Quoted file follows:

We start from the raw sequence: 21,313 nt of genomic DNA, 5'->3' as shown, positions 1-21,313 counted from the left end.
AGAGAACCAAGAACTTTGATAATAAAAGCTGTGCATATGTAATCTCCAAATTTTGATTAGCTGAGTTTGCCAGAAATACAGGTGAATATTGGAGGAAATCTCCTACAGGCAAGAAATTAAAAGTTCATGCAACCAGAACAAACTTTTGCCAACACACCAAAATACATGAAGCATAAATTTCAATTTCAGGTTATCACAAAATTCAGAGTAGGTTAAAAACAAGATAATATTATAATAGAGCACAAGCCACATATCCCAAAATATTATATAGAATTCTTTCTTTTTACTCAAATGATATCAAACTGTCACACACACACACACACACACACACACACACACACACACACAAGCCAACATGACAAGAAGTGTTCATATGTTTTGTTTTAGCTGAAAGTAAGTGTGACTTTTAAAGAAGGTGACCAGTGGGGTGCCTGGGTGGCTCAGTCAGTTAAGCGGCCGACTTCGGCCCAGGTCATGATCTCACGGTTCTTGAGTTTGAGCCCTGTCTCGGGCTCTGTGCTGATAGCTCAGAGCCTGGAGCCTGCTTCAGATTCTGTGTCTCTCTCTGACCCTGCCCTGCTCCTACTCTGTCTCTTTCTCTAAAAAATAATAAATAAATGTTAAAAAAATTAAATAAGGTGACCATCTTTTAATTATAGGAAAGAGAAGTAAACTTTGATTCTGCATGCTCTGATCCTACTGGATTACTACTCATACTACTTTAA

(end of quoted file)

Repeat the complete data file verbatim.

We start from the raw sequence: 21,313 nt of genomic DNA, 5'->3' as shown, positions 1-21,313 counted from the left end.
AGAGAACCAAGAACTTTGATAATAAAAGCTGTGCATATGTAATCTCCAAATTTTGATTAGCTGAGTTTGCCAGAAATACAGGTGAATATTGGAGGAAATCTCCTACAGGCAAGAAATTAAAAGTTCATGCAACCAGAACAAACTTTTGCCAACACACCAAAATACATGAAGCATAAATTTCAATTTCAGGTTATCACAAAATTCAGAGTAGGTTAAAAACAAGATAATATTATAATAGAGCACAAGCCACATATCCCAAAATATTATATAGAATTCTTTCTTTTTACTCAAATGATATCAAACTGTCACACACACACACACACACACACACACACACACACACACACAAGCCAACATGACAAGAAGTGTTCATATGTTTTGTTTTAGCTGAAAGTAAGTGTGACTTTTAAAGAAGGTGACCAGTGGGGTGCCTGGGTGGCTCAGTCAGTTAAGCGGCCGACTTCGGCCCAGGTCATGATCTCACGGTTCTTGAGTTTGAGCCCTGTCTCGGGCTCTGTGCTGATAGCTCAGAGCCTGGAGCCTGCTTCAGATTCTGTGTCTCTCTCTGACCCTGCCCTGCTCCTACTCTGTCTCTTTCTCTAAAAAATAATAAATAAATGTTAAAAAAATTAAATAAGGTGACCATCTTTTAATTATAGGAAAGAGAAGTAAACTTTGATTCTGCATGCTCTGATCCTACTGGATTACTACTCATACTACTTTAA